If your regular running routine involves sidestepping sidewalk signs, dodging the occasional car and eyeing a whole lot of pavement, it might be time for a revamp in the great outdoors.
Trail running, when you run on an unpaved surface, has surged in popularity in recent years. And that’s especially true in regions like the Pacific Northwest, where we have mountain trails and forested pathways galore.
But if the idea of huffing it straight up a cliff seems more than a little intimidating to you, don’t stress. Trail running isn’t all hardcore elevation gain and rocky terrain — it has a beginner-friendly side, too.
“That’s part of the appeal to it,” explains Brenda McKenzie, a physical therapist at Hall Health Center on the University of Washington campus. “There’s such a big span on the definition of trail running. It can go from flat, packed-dirt trails to rocky, high-elevation terrain and that opens the door to so many different avenues of running.”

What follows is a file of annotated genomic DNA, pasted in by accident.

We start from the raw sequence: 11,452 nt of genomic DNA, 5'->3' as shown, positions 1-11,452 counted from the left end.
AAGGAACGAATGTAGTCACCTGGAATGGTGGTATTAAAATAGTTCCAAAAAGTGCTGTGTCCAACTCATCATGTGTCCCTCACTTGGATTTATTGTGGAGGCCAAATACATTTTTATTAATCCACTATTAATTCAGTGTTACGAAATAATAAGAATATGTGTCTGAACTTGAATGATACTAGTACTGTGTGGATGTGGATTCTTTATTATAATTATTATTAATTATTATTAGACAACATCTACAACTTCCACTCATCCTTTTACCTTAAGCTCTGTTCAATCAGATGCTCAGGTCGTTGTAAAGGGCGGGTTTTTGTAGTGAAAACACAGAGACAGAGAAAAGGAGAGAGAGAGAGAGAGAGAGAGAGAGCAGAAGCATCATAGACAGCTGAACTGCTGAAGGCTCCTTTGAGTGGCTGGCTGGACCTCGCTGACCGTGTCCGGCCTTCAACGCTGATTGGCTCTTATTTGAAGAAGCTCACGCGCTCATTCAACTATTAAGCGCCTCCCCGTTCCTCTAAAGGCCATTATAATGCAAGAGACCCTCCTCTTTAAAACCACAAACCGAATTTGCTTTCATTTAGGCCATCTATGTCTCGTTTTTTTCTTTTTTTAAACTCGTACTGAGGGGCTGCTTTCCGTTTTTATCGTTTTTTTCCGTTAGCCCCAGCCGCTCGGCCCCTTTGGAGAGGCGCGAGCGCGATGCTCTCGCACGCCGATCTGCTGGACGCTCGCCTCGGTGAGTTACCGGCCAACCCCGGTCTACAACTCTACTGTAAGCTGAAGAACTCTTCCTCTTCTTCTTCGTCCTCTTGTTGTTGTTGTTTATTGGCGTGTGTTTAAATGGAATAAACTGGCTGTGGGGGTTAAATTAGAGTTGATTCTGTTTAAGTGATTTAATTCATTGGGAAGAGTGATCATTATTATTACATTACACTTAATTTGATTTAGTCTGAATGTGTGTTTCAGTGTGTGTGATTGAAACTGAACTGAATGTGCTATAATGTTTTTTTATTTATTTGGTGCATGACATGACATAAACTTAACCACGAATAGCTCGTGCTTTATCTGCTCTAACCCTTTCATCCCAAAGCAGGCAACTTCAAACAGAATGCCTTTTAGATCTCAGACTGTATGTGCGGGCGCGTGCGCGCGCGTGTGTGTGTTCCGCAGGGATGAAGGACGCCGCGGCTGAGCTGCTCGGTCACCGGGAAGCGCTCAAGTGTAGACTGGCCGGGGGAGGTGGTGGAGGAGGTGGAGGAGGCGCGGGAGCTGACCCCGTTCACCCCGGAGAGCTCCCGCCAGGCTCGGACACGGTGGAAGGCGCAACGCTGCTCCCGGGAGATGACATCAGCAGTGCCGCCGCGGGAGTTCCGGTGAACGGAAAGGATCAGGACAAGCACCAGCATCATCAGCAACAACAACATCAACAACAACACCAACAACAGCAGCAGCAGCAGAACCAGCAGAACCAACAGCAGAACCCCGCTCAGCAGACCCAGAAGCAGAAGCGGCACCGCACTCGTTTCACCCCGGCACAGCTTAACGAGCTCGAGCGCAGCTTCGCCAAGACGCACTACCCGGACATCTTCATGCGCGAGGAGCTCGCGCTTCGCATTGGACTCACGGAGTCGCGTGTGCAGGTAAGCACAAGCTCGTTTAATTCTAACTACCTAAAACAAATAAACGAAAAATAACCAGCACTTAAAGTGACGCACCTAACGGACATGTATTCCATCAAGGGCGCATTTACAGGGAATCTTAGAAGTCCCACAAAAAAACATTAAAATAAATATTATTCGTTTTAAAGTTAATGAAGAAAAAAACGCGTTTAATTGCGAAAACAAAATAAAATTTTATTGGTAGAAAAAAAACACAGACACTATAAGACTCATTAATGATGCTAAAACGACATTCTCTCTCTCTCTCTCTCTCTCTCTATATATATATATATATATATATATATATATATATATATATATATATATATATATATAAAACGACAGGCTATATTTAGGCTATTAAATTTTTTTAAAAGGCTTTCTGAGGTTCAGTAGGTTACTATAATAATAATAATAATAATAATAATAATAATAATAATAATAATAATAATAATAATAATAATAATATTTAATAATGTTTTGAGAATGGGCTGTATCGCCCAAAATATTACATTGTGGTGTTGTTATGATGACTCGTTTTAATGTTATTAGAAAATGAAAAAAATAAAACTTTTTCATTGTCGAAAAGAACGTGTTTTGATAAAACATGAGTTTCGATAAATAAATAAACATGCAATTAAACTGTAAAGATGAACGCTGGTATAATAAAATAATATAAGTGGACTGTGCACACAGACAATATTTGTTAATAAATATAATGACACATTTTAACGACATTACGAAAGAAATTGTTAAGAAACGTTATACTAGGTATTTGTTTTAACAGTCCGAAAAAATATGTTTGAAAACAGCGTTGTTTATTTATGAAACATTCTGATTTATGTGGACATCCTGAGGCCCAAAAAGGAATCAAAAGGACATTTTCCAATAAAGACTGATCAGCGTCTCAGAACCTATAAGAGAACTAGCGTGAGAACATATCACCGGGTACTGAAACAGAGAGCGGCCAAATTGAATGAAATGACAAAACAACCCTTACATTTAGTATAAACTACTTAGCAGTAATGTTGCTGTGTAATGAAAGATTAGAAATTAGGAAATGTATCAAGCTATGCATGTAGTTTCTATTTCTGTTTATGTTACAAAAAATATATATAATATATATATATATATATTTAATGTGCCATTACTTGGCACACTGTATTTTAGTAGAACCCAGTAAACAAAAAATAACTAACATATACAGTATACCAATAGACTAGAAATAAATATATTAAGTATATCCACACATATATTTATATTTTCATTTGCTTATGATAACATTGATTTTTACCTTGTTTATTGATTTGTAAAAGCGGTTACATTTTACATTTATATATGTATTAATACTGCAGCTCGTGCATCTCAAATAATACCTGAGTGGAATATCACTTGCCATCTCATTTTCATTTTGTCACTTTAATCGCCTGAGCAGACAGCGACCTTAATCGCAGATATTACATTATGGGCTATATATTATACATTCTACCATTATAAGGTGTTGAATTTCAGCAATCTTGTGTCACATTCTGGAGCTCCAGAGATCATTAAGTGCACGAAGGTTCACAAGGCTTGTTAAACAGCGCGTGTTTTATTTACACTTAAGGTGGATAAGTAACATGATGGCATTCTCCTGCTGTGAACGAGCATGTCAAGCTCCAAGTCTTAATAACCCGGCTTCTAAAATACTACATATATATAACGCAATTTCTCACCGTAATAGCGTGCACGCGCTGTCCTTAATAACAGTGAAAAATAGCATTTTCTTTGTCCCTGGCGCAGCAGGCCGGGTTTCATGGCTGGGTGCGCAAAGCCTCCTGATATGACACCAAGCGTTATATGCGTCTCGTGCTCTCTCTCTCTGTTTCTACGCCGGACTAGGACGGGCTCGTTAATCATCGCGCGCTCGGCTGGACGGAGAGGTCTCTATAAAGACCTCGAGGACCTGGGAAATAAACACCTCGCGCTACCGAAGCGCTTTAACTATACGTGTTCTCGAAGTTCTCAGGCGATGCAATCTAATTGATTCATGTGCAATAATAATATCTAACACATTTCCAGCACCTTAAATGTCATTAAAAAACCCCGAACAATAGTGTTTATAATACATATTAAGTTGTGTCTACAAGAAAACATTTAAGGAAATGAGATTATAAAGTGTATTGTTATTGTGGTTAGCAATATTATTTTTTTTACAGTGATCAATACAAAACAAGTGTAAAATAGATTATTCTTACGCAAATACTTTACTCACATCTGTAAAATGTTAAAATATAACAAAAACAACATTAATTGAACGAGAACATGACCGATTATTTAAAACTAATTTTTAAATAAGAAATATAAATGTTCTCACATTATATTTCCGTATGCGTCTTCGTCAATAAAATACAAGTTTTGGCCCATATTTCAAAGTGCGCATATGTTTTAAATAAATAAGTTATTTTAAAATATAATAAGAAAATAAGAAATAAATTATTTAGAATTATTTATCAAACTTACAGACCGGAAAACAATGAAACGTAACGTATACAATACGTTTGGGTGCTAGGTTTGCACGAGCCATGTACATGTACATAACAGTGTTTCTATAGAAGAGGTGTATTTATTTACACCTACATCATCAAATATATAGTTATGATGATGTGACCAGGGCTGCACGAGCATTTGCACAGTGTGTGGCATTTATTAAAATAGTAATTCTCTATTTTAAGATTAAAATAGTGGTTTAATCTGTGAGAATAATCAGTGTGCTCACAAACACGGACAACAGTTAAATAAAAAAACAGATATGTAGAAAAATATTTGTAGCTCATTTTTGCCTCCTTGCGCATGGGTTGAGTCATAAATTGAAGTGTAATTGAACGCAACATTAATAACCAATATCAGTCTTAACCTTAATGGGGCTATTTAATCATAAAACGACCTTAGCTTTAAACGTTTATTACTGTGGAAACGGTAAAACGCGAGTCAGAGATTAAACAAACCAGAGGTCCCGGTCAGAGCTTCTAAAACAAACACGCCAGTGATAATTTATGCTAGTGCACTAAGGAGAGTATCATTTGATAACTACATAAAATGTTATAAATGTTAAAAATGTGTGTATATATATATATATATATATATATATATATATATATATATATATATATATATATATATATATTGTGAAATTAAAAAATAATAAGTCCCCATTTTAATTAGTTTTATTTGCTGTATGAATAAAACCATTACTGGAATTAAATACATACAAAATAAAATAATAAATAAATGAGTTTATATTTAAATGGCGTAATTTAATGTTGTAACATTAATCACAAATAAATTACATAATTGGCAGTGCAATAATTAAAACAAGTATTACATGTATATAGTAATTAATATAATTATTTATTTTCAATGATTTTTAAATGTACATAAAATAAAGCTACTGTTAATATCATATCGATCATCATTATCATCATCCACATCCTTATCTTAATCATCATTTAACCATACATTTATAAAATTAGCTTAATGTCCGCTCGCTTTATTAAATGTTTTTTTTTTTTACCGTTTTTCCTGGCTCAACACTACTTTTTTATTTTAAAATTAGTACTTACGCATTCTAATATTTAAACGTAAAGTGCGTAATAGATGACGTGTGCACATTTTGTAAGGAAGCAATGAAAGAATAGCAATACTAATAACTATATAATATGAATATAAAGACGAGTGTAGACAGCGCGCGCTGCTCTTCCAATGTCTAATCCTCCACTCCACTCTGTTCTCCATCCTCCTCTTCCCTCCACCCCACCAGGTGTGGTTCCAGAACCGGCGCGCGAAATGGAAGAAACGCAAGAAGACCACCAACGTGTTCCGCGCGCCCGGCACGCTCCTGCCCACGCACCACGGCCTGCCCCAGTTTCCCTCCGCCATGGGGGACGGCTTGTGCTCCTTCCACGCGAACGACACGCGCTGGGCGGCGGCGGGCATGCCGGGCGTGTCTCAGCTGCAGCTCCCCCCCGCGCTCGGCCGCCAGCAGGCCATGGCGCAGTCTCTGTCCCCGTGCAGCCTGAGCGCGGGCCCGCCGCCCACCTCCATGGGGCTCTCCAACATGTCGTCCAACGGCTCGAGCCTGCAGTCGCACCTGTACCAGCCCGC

How trail running compares to road running
Along with the mental health boost you get from being out in nature, trail running enthusiasts love the sport for a variety of reasons, from the welcoming community to the variety of scenic routes.
For McKenzie, an experienced athlete who participates in triathlons and Ironman competitions, it was all about giving her body a break.
“I added in trail running with my training partner, and it was gentler on my joints and allowed me to run farther and longer with fewer aches than I could on the road,” she explains.